Proteas

Olivier sweats over maiden scalp

Duanne Olivier (Gallo Images)
Duanne Olivier (Gallo Images)

Cape Town - Duanne Olivier, depending on his general disposition, may be in for a slightly fidgety night.

The Proteas debutant botched a glorious opportunity to earn his treasured first wicket in Test cricket when he failed to grasp a caught-and-bowled chance in just his fifth over at the premier level of the game against Sri Lanka at the Wanderers on Friday.

South Africa, on weather-curtailed day two of the dead-rubber third contest, had already made early inroads in the embattled tourists’ first innings - they were 55 for two at the time – through the more established customers in the all-seam attack, Vernon Philander and Kagiso Rabada.

But then Kusal Mendis uncertainly chipped a delivery from the tall, lean Knights tearaway back towards the bowler, who mistimed his jump and didn’t get his hands at all properly behind the tantalising offering as the ball plummeted to the deck.

From a team perspective, Olivier’s gremlin - he didn’t look too mortified, in truth - wasn’t to prove expensive because the batsman, who had not budged from his 41 at the time, succumbed three overs later to a Rabada progressively cranking up his menace.

By early stumps at a shaky 80/4, Philander and Rabada had accounted for the four Sri Lankan wickets between them, both of these more seasoned players, frankly, looking capable of doing a “run-through” job on the remaining members of the ‘Lankan order to retain their series-long respective form.

Still, given the expectation that conditions will remain borderline spiteful for batting, there must still be a decent chance that Olivier will, finally, get himself into the wickets column -- the weather gods permitting -- on Saturday.

He may or may not want to be reminded, as he awaits the landmark, that pace-bowling debutants at the Wanderers have had decidedly mixed fortunes – either awesome or near-awful -- in the three most recent Tests offering them first-time caps at the venue.

Last season, Hardus Viljoen, now a Kolpak exile, made his debut against England in a Test that clinched the series for the visitors, and had a rather brutal baptism as he returned an expensive 15-0-79-1 in the English first knock and then 4-2-15-0 in the short-lived second as they won by a comfortable seven wickets.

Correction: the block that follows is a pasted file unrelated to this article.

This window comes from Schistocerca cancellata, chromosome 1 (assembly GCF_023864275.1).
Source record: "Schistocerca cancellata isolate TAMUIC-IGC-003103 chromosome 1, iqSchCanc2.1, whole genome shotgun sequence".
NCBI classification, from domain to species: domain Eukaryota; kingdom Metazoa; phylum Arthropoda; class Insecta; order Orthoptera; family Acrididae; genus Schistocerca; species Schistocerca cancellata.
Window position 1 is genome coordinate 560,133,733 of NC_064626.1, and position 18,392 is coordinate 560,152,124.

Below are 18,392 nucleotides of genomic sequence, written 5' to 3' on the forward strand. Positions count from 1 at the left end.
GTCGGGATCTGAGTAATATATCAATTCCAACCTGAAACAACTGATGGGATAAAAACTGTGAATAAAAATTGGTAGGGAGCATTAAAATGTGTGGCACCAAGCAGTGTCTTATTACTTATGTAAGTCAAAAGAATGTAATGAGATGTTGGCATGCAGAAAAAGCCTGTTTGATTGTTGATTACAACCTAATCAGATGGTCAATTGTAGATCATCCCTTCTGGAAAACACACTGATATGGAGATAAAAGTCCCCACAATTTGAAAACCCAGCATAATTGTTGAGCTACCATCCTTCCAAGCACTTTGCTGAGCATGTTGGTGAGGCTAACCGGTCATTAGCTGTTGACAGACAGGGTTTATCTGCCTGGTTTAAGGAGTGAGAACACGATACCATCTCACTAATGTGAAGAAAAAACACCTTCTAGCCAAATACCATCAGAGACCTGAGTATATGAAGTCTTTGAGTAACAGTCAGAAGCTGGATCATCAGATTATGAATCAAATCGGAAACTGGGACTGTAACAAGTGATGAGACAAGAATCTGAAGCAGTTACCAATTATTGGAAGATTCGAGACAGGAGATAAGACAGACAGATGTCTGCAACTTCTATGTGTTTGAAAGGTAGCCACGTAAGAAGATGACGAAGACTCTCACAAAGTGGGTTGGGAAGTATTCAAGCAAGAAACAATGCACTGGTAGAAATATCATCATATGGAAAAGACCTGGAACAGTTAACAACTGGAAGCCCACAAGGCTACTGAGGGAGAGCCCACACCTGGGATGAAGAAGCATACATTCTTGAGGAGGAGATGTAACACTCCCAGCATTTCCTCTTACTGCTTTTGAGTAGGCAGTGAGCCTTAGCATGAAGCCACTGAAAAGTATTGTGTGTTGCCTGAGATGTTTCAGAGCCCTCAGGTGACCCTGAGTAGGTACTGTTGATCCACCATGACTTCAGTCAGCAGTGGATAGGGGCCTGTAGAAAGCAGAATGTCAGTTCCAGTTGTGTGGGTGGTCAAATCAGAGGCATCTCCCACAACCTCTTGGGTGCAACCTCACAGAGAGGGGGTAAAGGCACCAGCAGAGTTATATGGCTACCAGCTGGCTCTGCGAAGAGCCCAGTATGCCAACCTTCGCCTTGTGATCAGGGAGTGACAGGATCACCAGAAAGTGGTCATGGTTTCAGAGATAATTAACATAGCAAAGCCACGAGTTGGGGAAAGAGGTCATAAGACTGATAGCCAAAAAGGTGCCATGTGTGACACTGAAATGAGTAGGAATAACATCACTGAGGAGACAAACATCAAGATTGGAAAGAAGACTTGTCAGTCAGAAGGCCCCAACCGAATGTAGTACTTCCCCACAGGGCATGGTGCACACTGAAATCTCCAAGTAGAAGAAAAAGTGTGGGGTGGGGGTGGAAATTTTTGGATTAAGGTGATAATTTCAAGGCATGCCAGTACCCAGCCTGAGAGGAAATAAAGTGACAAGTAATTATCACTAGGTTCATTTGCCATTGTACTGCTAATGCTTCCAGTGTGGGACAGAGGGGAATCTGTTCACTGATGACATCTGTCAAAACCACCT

In February 2013, Pakistani left-armer Rahat Ali similarly had a tough beginning to Test cricket at the Bullring, getting a match analysis of 0/100 as South Africa roared to an emphatic 211-run victory.

But Australia’s very slippery – and since severely injury-prone -- Pat Cummins revelled, by stark contrast, on his Johannesburg debut in November 2011, being instrumental in a nail-biting two-wicket win for the Baggy Greens.

In what has still been his lone Test match thus far, he followed up a first-innings 15-3-38-1 with a lethal haul of 6/79 in the SA second that clinched him the man-of-the-match mantle.

While he still seeks that heartening first dismissal, Olivier at least has made a lively, disciplined enough start to his debut game, showing off his languid action and just a bit of icy-stare “mongrel” that is hardly unwelcome in a strike bowler.

SuperSport, during the abbreviated day’s play, demonstrated how his action is not dissimilar to the more proven Philander’s - though Olivier habitually attacks from wider at the bowling crease -- and that may explain to some extent why he had only travelled for 13 runs in his six overs.

What’s more, commentator and former national captain Shaun Pollock, unashamedly old-school in certain respects, likes the fact that Olivier bowls in long sleeves … a throwback, he reminded, to a previous era.

If he was subconsciously thinking of the late Clive Rice, for example, that would be a fairly agreeable comparison, wouldn’t it? 

*Follow our chief writer on Twitter: @RobHouwing

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